Aquarium hoping for a good look at a rare find

Photo courtesy of Karl Eiriksson Jr. The carcass of a Cuvier’s beaked whale, rarely seen in coastal waters, lies on Fishers Island, where it was discovered Thursday by Karl and Lisa Eiriksson. Members of the Mystic Aquarium Animal Rescue Team are hoping they will have a chance to examine the rare specimen.

Members of the Mystic Aquarium Animal Rescue Team may get a rare opportunity to examine the body of a Cuvier's beaked whale that was found washed ashore Thursday on Fishers Island in the area of Hungry Point.

Janelle Schuh, stranding coordinator for the aquarium, said she is hoping to get a team to the island on Sunday but is having a hard time finding a boat that hasn't been stored for the winter to get them there.

"This is an interesting stranding for us," Schuh said. "This is the first confirmed Cuvier that we have on our records at the aquarium, and we've been responding to strandings since the 1970s."

Schuh said the whale, which can grow upward of 20 feet in length, is found mostly in the open waters of most oceans, but rarely near a coastline. The males weigh about 6,000 pounds, the females about 7,000.

The Cuvier's beaked whale, also known as the goosebeak whale, is one of 20 named species of beaked whales, according to the American Cetacean Society. Its forehead slopes to a poorly defined short beak, and its mouth turns upward, giving it a goose-like profile, the society says. It is so rarely seen that nearly everything known about it has come from studying stranded animals.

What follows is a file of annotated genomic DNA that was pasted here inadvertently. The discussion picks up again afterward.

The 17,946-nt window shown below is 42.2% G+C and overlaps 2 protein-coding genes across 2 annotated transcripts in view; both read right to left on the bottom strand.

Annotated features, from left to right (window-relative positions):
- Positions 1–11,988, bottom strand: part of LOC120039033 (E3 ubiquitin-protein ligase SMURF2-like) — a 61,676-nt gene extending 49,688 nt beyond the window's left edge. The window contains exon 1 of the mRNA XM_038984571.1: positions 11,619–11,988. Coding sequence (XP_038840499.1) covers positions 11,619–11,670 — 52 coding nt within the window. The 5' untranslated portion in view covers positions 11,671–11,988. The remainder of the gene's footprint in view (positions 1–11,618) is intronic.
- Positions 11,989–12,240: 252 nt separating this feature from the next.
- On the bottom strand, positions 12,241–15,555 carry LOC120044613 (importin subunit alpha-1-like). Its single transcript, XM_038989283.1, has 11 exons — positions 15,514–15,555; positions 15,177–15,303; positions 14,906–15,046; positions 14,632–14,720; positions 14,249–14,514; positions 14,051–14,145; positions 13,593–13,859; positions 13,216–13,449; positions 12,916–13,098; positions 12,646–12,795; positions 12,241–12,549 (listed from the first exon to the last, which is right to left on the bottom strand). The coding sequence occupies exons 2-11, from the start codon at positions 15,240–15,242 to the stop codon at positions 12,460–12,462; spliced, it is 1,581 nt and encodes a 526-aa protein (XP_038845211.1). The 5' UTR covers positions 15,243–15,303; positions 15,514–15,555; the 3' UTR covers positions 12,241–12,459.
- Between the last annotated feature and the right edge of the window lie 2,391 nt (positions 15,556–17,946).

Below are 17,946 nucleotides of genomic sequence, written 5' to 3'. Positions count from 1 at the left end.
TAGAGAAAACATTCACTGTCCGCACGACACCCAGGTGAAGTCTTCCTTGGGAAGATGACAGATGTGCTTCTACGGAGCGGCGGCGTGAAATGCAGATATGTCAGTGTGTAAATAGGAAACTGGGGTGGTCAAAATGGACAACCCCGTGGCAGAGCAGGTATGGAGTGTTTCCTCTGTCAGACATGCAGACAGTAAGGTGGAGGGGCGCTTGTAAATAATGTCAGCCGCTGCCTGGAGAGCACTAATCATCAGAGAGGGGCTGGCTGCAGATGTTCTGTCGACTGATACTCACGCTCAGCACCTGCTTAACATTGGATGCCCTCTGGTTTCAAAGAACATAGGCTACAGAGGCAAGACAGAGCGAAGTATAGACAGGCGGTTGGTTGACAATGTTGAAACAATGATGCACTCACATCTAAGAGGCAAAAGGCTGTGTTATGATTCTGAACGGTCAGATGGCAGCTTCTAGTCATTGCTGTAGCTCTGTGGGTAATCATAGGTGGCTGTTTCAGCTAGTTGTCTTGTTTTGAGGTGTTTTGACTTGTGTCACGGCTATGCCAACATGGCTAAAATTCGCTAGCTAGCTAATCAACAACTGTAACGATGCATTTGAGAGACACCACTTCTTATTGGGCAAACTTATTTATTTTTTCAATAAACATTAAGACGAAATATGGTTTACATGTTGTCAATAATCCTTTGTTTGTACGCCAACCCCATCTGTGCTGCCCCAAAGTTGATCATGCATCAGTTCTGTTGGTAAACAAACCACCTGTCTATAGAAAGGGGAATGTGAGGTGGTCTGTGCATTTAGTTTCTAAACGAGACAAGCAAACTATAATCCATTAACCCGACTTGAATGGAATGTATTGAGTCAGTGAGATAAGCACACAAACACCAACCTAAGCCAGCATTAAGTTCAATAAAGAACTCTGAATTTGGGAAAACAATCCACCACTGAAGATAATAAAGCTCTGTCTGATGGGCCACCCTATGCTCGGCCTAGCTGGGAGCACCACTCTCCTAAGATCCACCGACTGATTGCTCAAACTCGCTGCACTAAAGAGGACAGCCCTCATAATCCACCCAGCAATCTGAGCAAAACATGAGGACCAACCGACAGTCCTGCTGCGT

Karl Eiriksson Jr. and his wife, Lisa, found the whale carcass.

Lisa Eiriksson is filling in for Justine Kibbe, a naturalist for the Fishers Island Conservancy, while Kibbe is out of town. The Eirikssons were counting harbor seals when they saw a large object in the distance. They were having a good day, as they had counted 243 seals - the most they had found in a single day. They took pictures of the carcass, which was about 18 feet long, and sent them to the aquarium for identification.

"When we got down there, we thought it was a rowboat upside down," Karl Eiriksson said. "Then when we realized it was an animal, we thought it was a pilot whale. It was neat to find out that it could be a Cuvier's beaked whale."

Eiriksson said the whale was intact but had obviously been dead for some time.

Schuh said the goal is to perform a necropsy and collect some skeletal and tissue samples and have them archived. Because the whale appears to have been dead for some time, she said, getting an exact cause of death would be unlikely.

i.larrañeta@theday.com

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